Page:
Weekly Review


In a holiday shortened week, the price of gold and silver fell sharply on Thursday and Friday after climbing sharply on Monday and Tuesday. Considering the strong start to the week, the ending was quite disappointing. At week's end, gold finished $10 (0.6%) lower, while silver declined 40 cents (1.5%). As a result of silver's underperformance relative to gold, the gold/silver ratio widened out to 58.5 to 1. Yes, I still favor silver over gold, while still considering gold to be set up bullishly.


There are always a wide variety of reasons publicly offered to explain daily price changes in every market, including gold and silver. In most cases, the explanations sound reasonable because they are intended to sound reasonable and little else. In other words, it's hard to argue with the daily public explanations for price movement, but they usually offer little true insight into what's really moving price. In fact, I've often heard the very same explanation given to justify both why an item has risen one day and fallen the next. I've long thought that we (the audience) demand instant explanations for price movements and as long as the explanations sound reasonable, accuracy doesn't matter.


It's no secret that gold and, particularly silver, have been unusually volatile on a daily basis recently, along with many commodities and other markets. It's also true that both gold and silver have been in a trading range for the past two months; gold in a $100 range between $1540 and $1640, with silver in a $2 to $3 trading range. It's not the trading range that is unusual, but the extreme daily price volatility. I don't recall so many days when gold rose or fell $20 or more or silver by 50 cents or more in a trading range. This is also true for other commodities and markets, like copper and oil. Given the long term nature and impact of supply/demand fundamentals on the price of any commodity, we can generally rule out such supply/demand factors as being behind the recent price volatility. If it's not supply and demand, then what is it causing prices to rise and fall so noticeably?


I think it's all this mindless High Frequency Trading (HFT). This is particularly true in silver. For little or no reason, silver prices shoot up or crash at any time. I know the HFT operators must be profit-motivated, but the problem is that what is good for them is bad for most everyone else. There is no doubt in my mind that the biggest silver manipulator, JPMorgan, is using HFT to benefit its concentrated short position. At the very least, the HFT-caused price volatility is unnerving to most other market participants, including silver investors and silver miners. I'm not going to ask where the regulators are while this is going on, having recently concluded that the CFTC has been captured by JPMorgan and the Working Group. Nor will I ask what the self-regulator, the CME Group, is doing as it is encouraging the HFT-induced volatility to collect trading fees. My only point is that the daily public explanations may sound reasonable, but it is strictly HFT behind the price volatility.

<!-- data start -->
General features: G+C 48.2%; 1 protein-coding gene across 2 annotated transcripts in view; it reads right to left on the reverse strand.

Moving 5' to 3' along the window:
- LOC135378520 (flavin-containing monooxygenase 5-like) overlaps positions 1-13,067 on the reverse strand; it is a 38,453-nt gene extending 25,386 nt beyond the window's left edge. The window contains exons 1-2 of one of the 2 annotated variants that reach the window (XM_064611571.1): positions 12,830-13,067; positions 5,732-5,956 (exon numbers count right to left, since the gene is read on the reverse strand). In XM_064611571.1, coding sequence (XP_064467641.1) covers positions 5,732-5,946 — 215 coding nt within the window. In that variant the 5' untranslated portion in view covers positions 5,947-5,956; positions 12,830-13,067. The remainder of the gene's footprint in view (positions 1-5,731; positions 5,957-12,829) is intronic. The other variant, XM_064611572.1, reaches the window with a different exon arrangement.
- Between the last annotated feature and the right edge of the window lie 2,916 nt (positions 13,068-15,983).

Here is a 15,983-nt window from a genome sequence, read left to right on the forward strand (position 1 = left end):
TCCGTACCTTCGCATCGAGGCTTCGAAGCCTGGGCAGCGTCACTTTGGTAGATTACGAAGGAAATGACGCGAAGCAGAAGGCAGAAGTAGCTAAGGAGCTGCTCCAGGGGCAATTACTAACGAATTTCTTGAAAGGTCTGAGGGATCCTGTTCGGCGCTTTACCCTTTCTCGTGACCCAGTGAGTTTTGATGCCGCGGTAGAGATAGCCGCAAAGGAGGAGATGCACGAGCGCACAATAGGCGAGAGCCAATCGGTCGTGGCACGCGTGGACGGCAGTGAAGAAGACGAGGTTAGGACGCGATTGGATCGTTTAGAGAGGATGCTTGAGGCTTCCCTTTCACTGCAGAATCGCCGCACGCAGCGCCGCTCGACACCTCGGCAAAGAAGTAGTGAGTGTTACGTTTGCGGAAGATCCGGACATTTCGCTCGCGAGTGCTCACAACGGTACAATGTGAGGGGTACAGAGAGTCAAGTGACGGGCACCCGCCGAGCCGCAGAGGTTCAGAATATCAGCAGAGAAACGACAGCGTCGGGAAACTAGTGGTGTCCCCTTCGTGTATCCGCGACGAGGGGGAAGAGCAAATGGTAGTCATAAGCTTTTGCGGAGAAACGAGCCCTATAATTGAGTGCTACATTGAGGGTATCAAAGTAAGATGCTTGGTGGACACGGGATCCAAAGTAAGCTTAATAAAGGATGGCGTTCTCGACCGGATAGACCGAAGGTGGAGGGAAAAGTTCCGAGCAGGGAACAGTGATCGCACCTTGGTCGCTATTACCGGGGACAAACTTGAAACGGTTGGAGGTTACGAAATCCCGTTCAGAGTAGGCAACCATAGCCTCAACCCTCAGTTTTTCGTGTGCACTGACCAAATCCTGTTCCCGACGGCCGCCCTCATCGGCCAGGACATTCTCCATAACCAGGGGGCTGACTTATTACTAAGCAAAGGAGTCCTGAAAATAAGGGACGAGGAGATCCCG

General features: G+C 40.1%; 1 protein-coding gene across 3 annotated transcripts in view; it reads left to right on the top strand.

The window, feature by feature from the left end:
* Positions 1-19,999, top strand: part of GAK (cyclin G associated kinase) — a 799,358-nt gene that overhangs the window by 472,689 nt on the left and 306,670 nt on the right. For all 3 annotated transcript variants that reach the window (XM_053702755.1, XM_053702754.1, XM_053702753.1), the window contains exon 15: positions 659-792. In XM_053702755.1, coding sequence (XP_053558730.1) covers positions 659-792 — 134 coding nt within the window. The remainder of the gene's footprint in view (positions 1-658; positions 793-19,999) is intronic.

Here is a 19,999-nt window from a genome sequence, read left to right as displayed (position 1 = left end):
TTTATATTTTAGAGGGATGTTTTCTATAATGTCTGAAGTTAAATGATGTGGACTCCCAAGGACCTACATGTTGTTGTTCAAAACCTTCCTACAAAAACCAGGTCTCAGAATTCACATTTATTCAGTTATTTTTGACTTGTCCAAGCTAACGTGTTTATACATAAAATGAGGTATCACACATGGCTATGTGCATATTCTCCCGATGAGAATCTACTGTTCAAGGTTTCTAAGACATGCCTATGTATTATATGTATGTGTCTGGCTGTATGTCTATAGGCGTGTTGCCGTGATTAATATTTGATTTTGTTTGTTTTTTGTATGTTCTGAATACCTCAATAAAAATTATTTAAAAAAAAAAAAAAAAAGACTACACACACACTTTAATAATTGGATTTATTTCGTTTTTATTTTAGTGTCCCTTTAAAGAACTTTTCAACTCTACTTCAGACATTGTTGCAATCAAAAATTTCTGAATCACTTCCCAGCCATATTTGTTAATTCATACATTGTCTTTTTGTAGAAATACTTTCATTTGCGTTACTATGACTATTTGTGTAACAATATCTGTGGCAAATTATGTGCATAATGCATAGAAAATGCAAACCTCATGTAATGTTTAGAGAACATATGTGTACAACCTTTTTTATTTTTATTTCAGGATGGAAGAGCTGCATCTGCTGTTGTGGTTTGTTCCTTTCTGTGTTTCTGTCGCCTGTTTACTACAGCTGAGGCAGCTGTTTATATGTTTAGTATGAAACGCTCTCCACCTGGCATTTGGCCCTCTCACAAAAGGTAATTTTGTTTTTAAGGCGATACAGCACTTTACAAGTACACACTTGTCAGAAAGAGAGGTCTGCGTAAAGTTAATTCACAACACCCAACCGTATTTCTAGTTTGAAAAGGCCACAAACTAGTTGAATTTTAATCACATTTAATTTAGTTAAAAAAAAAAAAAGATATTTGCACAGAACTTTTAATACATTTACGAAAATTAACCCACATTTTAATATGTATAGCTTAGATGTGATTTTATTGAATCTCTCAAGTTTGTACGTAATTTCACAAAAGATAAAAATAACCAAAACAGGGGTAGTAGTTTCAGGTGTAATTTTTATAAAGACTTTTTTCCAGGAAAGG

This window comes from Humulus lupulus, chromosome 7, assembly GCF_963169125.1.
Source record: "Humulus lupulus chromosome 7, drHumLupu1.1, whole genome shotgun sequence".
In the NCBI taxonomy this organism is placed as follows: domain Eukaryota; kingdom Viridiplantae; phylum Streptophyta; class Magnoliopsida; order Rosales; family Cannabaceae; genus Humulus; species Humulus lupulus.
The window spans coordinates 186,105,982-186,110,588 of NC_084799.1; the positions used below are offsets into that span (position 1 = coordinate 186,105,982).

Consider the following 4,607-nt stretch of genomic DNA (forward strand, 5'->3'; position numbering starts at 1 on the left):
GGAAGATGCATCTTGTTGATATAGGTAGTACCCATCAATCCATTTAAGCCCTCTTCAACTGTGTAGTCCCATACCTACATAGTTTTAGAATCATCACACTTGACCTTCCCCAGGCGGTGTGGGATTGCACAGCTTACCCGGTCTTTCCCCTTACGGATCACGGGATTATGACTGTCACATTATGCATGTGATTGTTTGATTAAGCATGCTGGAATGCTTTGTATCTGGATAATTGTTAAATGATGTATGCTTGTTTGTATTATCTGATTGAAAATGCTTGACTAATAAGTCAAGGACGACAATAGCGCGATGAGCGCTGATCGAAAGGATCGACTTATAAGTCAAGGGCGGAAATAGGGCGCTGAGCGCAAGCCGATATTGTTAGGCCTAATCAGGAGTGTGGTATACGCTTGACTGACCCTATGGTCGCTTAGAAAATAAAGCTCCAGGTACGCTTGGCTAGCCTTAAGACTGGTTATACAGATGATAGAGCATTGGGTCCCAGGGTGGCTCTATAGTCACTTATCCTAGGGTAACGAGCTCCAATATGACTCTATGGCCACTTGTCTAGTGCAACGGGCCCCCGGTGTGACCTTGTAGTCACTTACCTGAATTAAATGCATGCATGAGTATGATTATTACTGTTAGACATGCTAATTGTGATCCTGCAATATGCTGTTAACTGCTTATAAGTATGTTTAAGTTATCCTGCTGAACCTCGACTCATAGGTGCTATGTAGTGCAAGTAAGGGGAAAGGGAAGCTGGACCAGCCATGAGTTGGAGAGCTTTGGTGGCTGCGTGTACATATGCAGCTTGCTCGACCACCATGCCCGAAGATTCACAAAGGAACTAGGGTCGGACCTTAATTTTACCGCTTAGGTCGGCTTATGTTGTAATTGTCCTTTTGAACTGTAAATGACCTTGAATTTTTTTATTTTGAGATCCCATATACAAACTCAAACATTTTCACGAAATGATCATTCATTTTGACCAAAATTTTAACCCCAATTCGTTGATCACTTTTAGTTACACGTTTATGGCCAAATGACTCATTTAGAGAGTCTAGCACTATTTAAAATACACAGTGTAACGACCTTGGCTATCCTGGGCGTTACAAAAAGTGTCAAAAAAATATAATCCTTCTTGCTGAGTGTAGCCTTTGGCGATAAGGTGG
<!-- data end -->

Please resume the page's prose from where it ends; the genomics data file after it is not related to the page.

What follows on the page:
It sounds like a broken record, but conditions in the wholesale silver market continue to look tight and are not at all reflected in the price. Turnover in the COMEX silver warehouses continued torrid, with another 2 million ounces brought in and taken out and total inventories climbing by 200,000 oz to almost 146.2 million oz. To me, turnover equals tightness. There was a large one-day removal of almost 4.4 million oz from the big silver ETF, SLV, on Monday that did not look at all like plain vanilla liquidation based upon price patterns and  volume statistics. The most plausible explanation is that the metal was needed more urgently elsewhere, fortifying my silver tightness thesis. Of course, it's only natural to wonder where the silver removed from the SLV is bound, even though that is usually unknowable. I can't help but speculate that it might end up in the COMEX warehouses, seeing how more than 1800 contracts (9 million oz) are still open in the current July delivery month, somewhat high after a full week of deliveries. This is something to watch going forward.